• Ice-can effectively reduce inflammation by being applied to the affected area for 20 minutes on and 20 minutes off. This can bring about much-needed relief.
  • Anti-inflammatory drugs-taking anti-inflammatory drugs as directed can help with pain relief and inflammation reduction, which promotes healing.
  • Walking boot-for a full recovery from Achilles tendinitis, it may occasionally be required to immobilize the foot with a walking boot. Your podiatrist will advise you on proper duration and usage.
  • Custom orthotics-we provide both conventional and cutting-edge 3D printed orthotics at our Seattle office. These special inserts can enhance your foot biomechanics and lower your risk of reoccurring Achilles tendinitis.
  • Stretching the calf muscles-Achilles tendinitis can be exacerbated by tight calf muscles. Regular calf stretches can help lower your risk of recurrence. You may also want to consider using an Achilles splint if you have significant tightness. 
  • MLS laser therapy-cold laser technology is used in this state-of-the-art procedure to quicken the healing process. Your recovery from Achilles tendinitis can be greatly accelerated with this revolutionary treatment.

5 Crucial Actions to Prevent Achilles Tendonitis in Hikers

It's always better to prevent developing Achilles tendonitis than to treat it. Here's how!

  • Invest in hiking boots or shoes that are appropriate for the amount of hiking you do. Download my book, "How to Buy Hiking Boots to Prevent Plantar Fasciitis," to learn about choosing the best hiking boots and preventing both plantar fasciitis and Achilles tendonitis.
  • Stretching-it's important to warm up properly before a hike. Include static calf muscle stretches, holding each one for at least 90 seconds. Include dynamic body stretches as well to help your muscles get ready for the physical demands of hiking.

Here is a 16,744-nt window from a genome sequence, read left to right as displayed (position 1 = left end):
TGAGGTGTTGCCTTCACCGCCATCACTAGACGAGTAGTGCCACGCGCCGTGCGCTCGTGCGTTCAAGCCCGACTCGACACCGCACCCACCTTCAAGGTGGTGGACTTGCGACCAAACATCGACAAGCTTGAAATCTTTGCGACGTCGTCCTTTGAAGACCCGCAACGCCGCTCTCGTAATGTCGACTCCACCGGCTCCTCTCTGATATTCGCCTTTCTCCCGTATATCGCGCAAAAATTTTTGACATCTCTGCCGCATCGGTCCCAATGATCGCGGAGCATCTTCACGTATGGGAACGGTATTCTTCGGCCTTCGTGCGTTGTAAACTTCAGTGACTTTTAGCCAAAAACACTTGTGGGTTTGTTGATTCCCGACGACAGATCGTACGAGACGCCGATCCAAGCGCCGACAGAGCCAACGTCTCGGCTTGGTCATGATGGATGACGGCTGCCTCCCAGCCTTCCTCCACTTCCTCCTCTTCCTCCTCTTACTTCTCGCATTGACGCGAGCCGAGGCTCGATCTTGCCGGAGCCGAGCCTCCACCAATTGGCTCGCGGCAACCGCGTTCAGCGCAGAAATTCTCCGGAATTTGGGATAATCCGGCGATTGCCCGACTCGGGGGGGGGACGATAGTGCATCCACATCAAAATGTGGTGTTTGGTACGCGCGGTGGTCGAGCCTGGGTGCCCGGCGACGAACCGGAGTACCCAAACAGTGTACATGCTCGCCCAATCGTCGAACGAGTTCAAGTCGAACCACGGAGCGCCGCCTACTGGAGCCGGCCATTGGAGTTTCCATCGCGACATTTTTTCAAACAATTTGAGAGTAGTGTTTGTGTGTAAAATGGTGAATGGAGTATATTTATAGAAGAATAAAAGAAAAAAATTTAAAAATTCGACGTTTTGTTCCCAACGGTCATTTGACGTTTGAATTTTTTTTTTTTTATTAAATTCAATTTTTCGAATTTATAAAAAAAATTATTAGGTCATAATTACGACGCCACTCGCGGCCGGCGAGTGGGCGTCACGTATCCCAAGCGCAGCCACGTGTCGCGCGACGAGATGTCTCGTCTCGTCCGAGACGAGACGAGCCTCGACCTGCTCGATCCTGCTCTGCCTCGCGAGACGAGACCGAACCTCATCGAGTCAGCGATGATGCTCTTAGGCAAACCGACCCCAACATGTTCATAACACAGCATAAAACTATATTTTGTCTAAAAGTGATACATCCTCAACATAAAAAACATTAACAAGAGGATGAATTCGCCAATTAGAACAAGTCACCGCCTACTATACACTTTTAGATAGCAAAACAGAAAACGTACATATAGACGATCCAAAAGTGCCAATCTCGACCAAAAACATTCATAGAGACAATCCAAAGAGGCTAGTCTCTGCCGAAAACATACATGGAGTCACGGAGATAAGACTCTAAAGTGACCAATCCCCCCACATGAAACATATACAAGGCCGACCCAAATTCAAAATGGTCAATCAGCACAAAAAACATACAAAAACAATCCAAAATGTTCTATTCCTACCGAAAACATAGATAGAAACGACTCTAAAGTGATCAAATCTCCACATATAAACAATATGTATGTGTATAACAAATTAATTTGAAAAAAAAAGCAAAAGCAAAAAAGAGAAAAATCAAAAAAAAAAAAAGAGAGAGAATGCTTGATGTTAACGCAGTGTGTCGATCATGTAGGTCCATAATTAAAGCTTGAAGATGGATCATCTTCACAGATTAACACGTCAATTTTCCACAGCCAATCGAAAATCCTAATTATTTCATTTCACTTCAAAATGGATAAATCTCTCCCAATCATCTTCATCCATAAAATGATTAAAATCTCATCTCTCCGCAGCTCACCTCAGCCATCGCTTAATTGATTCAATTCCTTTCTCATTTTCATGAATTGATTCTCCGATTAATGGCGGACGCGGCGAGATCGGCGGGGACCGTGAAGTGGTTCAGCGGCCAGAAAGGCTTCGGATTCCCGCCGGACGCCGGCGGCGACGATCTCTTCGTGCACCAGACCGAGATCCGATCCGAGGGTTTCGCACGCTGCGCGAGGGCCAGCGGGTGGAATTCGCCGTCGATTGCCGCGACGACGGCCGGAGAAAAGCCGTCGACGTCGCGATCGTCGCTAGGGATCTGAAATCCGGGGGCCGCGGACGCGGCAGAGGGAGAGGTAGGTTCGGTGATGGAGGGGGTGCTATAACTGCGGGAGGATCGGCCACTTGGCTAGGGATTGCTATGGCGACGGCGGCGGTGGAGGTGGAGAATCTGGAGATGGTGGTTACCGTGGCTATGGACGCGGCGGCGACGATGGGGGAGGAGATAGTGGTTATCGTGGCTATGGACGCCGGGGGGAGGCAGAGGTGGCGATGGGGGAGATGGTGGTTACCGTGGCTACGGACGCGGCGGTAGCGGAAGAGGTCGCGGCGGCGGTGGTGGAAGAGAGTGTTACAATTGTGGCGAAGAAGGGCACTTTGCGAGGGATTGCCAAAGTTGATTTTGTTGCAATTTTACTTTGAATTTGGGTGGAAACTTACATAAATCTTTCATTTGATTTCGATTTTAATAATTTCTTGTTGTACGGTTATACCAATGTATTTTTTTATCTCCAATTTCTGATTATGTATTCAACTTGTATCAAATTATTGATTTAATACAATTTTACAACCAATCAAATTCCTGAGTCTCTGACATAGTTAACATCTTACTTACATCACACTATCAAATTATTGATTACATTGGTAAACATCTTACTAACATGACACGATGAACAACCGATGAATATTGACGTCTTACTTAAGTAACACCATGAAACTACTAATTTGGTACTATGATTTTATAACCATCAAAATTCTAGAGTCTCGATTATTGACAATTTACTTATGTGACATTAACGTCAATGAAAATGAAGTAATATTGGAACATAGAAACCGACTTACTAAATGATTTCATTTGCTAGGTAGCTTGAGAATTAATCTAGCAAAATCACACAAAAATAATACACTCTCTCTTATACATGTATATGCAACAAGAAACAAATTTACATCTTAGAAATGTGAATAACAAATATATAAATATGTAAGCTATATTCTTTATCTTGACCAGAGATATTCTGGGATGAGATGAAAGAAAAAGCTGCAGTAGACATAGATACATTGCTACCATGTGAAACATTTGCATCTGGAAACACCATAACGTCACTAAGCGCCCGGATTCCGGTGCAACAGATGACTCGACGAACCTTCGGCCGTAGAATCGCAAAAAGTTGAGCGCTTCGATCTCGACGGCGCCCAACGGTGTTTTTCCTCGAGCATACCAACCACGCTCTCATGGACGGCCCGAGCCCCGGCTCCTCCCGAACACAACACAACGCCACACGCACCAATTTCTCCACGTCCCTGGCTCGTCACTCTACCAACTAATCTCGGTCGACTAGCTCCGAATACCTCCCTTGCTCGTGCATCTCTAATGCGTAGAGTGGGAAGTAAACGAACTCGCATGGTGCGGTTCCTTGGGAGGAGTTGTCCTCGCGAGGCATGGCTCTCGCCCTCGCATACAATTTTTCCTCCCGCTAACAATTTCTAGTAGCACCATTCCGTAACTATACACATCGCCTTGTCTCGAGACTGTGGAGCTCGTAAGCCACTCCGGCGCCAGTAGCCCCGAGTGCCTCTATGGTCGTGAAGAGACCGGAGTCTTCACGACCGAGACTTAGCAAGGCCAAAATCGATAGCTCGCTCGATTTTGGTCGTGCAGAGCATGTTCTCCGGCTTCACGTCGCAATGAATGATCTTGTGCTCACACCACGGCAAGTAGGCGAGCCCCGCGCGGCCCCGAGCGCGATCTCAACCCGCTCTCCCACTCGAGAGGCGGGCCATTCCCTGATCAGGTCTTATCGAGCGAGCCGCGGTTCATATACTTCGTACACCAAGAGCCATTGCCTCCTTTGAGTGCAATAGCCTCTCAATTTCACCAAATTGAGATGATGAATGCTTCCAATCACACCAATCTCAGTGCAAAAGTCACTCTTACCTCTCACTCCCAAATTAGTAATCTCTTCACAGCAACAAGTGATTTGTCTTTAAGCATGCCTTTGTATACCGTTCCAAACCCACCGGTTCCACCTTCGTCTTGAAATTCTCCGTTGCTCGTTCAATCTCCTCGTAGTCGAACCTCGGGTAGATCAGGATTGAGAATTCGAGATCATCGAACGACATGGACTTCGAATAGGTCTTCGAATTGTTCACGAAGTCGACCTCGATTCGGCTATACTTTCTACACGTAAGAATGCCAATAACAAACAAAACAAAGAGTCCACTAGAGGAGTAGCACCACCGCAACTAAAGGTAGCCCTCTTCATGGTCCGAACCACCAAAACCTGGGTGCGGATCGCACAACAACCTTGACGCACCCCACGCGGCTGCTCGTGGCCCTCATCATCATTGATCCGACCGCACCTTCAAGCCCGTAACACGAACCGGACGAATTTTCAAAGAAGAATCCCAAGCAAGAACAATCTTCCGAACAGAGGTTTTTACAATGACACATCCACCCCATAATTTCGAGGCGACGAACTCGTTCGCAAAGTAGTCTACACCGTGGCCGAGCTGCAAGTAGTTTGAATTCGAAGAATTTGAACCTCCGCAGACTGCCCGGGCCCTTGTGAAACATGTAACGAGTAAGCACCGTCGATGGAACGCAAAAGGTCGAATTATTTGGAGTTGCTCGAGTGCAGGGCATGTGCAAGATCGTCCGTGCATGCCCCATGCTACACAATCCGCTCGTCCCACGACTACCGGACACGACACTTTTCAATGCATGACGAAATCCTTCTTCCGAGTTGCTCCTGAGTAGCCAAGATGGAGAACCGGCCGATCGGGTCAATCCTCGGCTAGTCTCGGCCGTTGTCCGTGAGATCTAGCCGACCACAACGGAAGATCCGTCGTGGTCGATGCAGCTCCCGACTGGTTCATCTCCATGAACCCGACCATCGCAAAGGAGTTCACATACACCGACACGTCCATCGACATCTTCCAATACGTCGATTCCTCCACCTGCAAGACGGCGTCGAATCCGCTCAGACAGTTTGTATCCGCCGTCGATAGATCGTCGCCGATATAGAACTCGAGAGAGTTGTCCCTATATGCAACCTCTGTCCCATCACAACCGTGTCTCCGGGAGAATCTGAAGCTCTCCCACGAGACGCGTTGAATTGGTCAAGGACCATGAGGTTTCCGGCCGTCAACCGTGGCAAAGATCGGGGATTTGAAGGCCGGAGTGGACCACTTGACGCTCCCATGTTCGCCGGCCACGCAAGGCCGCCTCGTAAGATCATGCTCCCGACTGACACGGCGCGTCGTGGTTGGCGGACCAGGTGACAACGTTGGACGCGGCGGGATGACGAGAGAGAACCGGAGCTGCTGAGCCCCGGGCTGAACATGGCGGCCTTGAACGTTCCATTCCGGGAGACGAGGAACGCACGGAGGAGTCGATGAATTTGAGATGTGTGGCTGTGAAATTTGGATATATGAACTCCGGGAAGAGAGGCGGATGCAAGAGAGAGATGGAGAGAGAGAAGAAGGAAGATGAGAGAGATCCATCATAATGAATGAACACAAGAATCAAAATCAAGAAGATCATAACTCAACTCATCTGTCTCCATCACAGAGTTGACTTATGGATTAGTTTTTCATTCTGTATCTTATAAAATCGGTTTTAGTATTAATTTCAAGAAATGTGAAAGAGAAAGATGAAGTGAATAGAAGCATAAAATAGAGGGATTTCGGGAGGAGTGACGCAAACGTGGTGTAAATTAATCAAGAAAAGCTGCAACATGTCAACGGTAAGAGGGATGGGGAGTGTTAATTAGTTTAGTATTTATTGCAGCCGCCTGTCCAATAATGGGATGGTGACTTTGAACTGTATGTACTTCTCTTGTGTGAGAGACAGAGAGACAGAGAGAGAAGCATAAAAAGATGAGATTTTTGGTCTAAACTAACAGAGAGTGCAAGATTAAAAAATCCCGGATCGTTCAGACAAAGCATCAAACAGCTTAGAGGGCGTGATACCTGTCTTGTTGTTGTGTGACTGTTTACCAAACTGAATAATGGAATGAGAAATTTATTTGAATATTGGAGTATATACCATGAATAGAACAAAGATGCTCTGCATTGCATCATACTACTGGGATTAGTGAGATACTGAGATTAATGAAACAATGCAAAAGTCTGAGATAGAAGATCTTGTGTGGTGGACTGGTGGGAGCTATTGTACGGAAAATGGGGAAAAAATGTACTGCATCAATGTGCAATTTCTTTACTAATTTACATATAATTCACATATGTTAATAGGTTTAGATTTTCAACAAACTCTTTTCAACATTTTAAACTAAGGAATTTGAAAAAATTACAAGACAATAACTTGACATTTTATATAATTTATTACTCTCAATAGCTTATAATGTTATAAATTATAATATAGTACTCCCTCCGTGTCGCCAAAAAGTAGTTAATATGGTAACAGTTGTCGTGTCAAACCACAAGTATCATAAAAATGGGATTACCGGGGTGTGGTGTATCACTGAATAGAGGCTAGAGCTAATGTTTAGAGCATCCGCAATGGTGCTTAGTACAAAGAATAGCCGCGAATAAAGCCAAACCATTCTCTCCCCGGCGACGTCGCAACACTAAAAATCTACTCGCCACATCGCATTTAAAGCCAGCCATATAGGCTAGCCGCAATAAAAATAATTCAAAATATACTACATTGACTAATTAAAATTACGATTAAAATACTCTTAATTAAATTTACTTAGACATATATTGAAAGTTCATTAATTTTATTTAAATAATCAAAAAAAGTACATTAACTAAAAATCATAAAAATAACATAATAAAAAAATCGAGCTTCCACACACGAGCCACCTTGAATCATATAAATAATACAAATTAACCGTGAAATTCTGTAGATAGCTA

• Replace your insole-if you don't need orthotics, think about using an over-the-counter insert, like Powerstep or Redi-thotics, to replace the insole of your hiking boots. These inserts can offer more cushioning and support, which will ease the strain on your Achilles tendon.
  • Increase distance and elevation gain gradually-increase both of these by only 10% a week and avoid pushing yourself too hard. This enables your body to adapt and become stronger over time and that includes your Achilles tendon.
  • Add strength and flexibility exercises in your training program to lower your risk for an Achilles injury. Consider weightlifting, yoga, and light jogging or elliptical training.

For more information about how to stop Achilles tendonitis on and off the trail, watch my video "How to Stop Heel Pain in Hikers" below.


In conclusion, if you want to keep hiking and prevent Achilles tendonitis use the 5 actions we just talked about. However, if you notice symptoms of this condition, give us a call right away. Let’s get you treated so you can enjoy the rest of the hiking season.

Dr. Rion Berg
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A podiatrist in North Seattle treating families for over 40 years.